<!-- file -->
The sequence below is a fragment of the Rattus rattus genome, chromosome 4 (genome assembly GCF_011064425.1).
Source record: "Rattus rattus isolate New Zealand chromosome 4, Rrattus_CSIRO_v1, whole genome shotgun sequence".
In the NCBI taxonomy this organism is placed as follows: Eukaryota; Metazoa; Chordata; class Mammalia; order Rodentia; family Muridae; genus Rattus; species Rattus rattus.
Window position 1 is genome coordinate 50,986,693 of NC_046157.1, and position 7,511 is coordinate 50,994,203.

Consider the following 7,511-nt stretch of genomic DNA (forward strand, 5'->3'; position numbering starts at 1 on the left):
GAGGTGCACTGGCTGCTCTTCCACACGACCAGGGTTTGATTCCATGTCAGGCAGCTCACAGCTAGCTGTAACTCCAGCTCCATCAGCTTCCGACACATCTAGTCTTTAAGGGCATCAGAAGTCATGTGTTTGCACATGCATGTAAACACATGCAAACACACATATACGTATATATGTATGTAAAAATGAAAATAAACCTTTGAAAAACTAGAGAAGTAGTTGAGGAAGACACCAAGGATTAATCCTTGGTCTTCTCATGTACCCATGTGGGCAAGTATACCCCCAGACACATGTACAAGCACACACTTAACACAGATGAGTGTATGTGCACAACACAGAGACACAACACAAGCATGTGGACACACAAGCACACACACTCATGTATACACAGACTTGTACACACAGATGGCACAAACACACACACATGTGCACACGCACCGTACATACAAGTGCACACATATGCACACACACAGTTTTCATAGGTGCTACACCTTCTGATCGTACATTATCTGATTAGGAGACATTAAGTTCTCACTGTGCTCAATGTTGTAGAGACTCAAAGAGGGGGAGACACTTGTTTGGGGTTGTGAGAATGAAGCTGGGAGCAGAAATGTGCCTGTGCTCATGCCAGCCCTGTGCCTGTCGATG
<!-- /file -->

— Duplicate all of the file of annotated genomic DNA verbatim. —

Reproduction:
The sequence below is a fragment of the Rattus rattus genome, chromosome 4 (genome assembly GCF_011064425.1).
Source record: "Rattus rattus isolate New Zealand chromosome 4, Rrattus_CSIRO_v1, whole genome shotgun sequence".
In the NCBI taxonomy this organism is placed as follows: Eukaryota; Metazoa; Chordata; class Mammalia; order Rodentia; family Muridae; genus Rattus; species Rattus rattus.
Window position 1 is genome coordinate 50,986,693 of NC_046157.1, and position 7,511 is coordinate 50,994,203.

Consider the following 7,511-nt stretch of genomic DNA (forward strand, 5'->3'; position numbering starts at 1 on the left):
GAGGTGCACTGGCTGCTCTTCCACACGACCAGGGTTTGATTCCATGTCAGGCAGCTCACAGCTAGCTGTAACTCCAGCTCCATCAGCTTCCGACACATCTAGTCTTTAAGGGCATCAGAAGTCATGTGTTTGCACATGCATGTAAACACATGCAAACACACATATACGTATATATGTATGTAAAAATGAAAATAAACCTTTGAAAAACTAGAGAAGTAGTTGAGGAAGACACCAAGGATTAATCCTTGGTCTTCTCATGTACCCATGTGGGCAAGTATACCCCCAGACACATGTACAAGCACACACTTAACACAGATGAGTGTATGTGCACAACACAGAGACACAACACAAGCATGTGGACACACAAGCACACACACTCATGTATACACAGACTTGTACACACAGATGGCACAAACACACACACATGTGCACACGCACCGTACATACAAGTGCACACATATGCACACACACAGTTTTCATAGGTGCTACACCTTCTGATCGTACATTATCTGATTAGGAGACATTAAGTTCTCACTGTGCTCAATGTTGTAGAGACTCAAAGAGGGGGAGACACTTGTTTGGGGTTGTGAGAATGAAGCTGGGAGCAGAAATGTGCCTGTGCTCATGCCAGCCCTGTGCCTGTCGATG